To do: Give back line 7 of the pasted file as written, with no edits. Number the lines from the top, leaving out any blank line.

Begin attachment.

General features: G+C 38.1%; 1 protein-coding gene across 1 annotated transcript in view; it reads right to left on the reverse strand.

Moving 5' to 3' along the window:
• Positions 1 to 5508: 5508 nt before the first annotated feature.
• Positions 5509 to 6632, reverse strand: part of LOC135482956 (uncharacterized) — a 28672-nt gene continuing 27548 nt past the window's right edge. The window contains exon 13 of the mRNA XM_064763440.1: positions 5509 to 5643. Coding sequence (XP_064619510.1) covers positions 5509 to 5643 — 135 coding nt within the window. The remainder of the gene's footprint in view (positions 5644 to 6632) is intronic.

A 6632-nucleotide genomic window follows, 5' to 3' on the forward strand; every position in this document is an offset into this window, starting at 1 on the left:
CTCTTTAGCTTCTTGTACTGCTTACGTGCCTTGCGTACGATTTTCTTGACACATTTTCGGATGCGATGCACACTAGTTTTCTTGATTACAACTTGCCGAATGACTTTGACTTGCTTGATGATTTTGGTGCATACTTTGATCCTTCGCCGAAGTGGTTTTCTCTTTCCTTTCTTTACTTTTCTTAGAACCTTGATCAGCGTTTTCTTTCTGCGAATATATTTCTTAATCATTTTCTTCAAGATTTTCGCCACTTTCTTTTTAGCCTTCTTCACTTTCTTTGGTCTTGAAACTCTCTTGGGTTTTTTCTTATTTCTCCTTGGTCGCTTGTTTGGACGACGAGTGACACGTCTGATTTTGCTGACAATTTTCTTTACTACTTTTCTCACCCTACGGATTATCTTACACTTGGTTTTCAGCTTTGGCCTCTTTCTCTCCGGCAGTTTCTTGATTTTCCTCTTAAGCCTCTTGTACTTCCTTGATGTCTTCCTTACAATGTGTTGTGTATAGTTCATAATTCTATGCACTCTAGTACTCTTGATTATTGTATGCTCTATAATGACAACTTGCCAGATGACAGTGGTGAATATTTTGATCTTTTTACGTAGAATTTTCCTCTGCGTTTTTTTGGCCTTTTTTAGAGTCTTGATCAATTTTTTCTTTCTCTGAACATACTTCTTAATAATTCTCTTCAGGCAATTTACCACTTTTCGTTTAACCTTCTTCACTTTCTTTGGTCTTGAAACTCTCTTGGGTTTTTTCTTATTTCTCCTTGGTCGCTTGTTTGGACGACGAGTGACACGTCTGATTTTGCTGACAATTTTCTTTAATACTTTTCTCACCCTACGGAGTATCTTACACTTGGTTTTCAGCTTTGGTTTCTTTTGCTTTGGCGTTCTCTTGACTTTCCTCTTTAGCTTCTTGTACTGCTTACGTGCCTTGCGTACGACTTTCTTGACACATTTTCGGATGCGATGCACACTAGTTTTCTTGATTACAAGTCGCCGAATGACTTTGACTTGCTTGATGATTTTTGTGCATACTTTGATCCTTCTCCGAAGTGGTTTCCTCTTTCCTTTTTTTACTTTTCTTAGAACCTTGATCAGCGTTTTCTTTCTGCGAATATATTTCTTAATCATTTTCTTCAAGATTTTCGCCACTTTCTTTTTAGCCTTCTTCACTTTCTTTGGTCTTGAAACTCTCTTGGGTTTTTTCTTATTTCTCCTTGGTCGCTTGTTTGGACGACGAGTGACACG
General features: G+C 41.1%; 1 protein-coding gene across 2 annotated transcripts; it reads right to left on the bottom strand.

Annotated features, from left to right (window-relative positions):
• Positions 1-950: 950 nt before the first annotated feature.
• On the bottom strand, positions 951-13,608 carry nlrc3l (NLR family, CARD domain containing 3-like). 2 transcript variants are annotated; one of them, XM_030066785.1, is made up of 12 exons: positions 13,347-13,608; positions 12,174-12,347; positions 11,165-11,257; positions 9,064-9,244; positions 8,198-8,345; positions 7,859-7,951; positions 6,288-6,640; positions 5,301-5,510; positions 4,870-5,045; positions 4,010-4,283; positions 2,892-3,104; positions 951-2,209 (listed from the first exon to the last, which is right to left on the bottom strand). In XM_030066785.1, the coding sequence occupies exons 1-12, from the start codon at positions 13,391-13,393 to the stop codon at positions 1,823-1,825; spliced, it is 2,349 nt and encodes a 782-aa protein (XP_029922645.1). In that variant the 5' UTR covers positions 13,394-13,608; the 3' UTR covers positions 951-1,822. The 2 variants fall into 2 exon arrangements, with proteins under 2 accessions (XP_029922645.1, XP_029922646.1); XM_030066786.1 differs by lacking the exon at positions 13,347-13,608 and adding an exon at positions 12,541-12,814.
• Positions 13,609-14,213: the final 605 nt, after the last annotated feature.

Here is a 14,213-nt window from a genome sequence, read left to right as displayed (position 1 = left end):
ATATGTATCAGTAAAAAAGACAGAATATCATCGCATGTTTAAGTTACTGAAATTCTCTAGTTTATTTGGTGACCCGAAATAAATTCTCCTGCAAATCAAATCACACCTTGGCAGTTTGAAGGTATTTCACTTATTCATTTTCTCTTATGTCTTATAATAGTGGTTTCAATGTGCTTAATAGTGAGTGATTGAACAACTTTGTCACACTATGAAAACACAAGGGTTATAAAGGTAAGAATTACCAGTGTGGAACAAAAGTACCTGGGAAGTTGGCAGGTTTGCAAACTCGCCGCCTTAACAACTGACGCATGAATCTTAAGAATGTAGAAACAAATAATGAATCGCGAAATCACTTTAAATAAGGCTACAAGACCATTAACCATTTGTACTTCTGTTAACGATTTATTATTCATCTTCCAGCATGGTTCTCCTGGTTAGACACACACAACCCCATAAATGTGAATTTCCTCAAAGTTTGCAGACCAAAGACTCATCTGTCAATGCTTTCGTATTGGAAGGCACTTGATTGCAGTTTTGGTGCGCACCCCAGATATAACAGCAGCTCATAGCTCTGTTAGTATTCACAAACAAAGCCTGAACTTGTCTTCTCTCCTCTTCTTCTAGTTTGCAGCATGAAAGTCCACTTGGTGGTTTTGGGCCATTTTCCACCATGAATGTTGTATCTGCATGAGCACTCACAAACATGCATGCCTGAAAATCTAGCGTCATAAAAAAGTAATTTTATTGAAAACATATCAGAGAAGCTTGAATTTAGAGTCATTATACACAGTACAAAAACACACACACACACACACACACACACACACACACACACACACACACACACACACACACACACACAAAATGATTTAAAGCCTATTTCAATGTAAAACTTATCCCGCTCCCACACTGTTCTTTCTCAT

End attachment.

General features: G+C 41.1%; 1 protein-coding gene across 2 annotated transcripts; it reads right to left on the bottom strand.